Tuesday 14 September 2010
Of Literature and Other Abstract Thoughts
"What's the point of pursuing apparently distorted 'readings' of the novel - i.e. Marxist/feminist?
AO4 expects you to acknowledge the effect the book has on different audiences - especially ones not guided by English teachers. (The teacher's reading is influenced by need for clarity - a key to help write quick fix essays)
Also helps us avoid over-simplifying - there is no need to distinguish between our/my sense & sensibility reading and the intentions/character of the author; the former suggests a fairly dry/conservative figure; but how does this tally with her appetite for humour/nonsense and biographical sources.'
The above words were part of a typed note left in my copy of Jane Austen's 'Emma', sandwiched between the last page and the book's back cover. The text was longer but I've edited it for the purpose of this column. The words were not the only sign that betrayed the novel's second-hand bookshop look. Little scribblings, some less illegible than others, adorned the margins of the pages. The cover was slightly tattered.
Notes in passed-down books tell their own story. Over the years I have been exposed more and more to such tales as I have become a regular user of amazon.co.uk marketplace. Have you ever wondered why the previous owner highlighted that particular section in the book you're now holding? Or why did she or he circle that one specific word?
The note in my copy of 'Emma' did not make any sense to me. But that's because it wasn't intended to be read by me. Like Crusoe's sudden realisation that there was human life on the island he inhabited (even if it was just cannibals visiting his abode on a regular basis to kill and eat their prisoners) the only connection I was able to make with that other person was through a common bond of humanity. Footprints on a page. Speculation was another nexus, too. Reading the little-more-than hieroglyphics on the margins of the book prompted me to make up a mental image of this fellow Austen enthusiast. She was probably a woman, and here I was following the decades-old cliché that dictated that most readers of the Brontë sisters and Austen were female. Shame on me, but let's carry on, shall we? She was probably in her late thirties or early forties, financially independent, liberal-minded and interested in feminist issues. Her age was chiefly determined by linguistic factors. The language she used pointed at someone who was comfortable with the English vocabulary as opposed to those cardigan-tuggers and navel-gazers one encounters nowadays who pepper their conversations with words such as 'so', 'like' and 'kinda/sorta' instead of 'somehow/somewhat'. I pictured her as someone who was not slave to fashion (she probably used charity shops) but who wouldn't mind coughing up a bit for one of this season's apparently must-have items: a Cropped Military Jacket from Selfridges.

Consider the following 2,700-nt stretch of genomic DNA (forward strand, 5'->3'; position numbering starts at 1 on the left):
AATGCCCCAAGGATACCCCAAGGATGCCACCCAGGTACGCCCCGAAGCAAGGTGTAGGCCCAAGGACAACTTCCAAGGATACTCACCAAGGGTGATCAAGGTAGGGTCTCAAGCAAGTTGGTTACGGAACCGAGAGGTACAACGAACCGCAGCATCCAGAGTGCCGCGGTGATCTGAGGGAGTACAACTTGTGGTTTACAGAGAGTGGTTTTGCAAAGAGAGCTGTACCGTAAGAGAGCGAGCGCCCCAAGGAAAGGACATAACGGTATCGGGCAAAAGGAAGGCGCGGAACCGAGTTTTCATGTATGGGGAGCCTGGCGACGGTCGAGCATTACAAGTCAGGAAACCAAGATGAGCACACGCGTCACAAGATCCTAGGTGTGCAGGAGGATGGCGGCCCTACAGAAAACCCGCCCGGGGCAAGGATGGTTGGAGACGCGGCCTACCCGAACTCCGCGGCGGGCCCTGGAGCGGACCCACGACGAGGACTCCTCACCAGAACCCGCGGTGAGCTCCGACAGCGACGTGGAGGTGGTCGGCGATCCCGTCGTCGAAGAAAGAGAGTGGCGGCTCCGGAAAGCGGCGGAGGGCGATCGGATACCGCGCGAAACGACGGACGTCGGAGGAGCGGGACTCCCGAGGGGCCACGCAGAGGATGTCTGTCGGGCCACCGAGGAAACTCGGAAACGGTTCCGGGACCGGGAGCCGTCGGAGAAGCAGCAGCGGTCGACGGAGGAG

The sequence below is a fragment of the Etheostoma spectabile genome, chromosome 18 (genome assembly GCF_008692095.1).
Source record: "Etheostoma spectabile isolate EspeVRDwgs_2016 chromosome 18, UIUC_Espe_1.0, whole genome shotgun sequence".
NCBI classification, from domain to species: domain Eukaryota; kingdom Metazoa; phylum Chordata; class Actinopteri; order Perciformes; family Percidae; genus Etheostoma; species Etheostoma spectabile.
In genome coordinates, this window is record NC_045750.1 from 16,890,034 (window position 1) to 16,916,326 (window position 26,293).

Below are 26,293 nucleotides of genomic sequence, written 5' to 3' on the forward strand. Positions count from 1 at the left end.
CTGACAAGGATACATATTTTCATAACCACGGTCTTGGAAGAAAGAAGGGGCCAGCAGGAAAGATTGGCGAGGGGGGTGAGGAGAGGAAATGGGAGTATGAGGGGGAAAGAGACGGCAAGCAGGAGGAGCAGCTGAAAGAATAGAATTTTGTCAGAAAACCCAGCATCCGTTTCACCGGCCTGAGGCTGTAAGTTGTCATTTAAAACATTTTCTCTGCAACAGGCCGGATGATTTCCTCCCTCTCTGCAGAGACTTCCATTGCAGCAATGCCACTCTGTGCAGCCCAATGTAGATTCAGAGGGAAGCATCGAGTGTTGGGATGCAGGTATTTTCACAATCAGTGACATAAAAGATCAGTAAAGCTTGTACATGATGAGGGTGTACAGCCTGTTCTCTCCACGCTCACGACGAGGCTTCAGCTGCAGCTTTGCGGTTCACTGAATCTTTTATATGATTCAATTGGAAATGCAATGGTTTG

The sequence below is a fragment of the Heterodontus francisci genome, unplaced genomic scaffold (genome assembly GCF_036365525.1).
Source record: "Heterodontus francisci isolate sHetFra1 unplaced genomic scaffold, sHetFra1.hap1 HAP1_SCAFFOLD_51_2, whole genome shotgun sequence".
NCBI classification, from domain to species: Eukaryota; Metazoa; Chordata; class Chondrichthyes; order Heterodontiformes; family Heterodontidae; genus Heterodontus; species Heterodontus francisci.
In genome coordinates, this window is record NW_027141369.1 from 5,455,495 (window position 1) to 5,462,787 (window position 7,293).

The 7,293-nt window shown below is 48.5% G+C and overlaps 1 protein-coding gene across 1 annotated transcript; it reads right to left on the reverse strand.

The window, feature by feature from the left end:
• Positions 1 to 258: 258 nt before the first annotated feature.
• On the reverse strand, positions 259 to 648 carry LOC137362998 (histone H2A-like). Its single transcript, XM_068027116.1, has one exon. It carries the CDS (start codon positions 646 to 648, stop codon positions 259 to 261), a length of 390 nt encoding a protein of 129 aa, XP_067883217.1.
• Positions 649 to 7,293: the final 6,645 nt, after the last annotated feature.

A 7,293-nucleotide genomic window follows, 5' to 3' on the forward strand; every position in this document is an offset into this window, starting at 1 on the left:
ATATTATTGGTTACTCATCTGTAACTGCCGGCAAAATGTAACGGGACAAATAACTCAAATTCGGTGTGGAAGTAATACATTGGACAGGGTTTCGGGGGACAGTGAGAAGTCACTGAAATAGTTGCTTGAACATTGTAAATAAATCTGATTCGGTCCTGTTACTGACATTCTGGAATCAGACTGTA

It's very likely that one of the reasons why I enjoyed 'Emma' better this time around (I first read it in uni and didn't like it at all) was because there was a subplot running alongside it that brought out the Sherlock Holmes in me. How else to react when you're reading a passage that has been underlined with the caption 'piss-taking' next to it?
That's the beauty of second-hand books as I've learnt over the years. And of second-hand CDs, too. I remember last December that when I ordered a copy of Aziza Mustafa Zadeh's 'Seventh Truth' I received a message from the seller telling me how much he and his girlfriend loved the record and the only reason they were parting with it was that they had an extra copy. I e-mailed him back telling him that I loved Aziza's music and that my two favourite albums by her were ' Dance of Fire' and 'Always'. He then replied to my missive saying that those two were his favourite ones, too. Needless to say I gave him a five-star rating on amazon.co.uk marketplace.
Like a message in a bottle, whose purpose is to reach out to the wider world, a book that has been previously owned carries a history hard to ignore. Those coffee/tea/food stains, telephone numbers scribbled down in a rush on a torn page and then left behind ('I'm sure that I wrote it somewhere, I know, I had my book in one hand and my mobile in the other'), highlighted passages to be re-read and analysed afterwards with the intention of being discussed online (yup, that's me); this is all part of the reading - and writing - experience. It's one of the reasons why I read and why I love buying second-hand books.
Next Post: 'Food, Music, Food, Music, Food, Music... Ad Infinitum', to be published on Thursday 16th September at 11:59pm (GMT)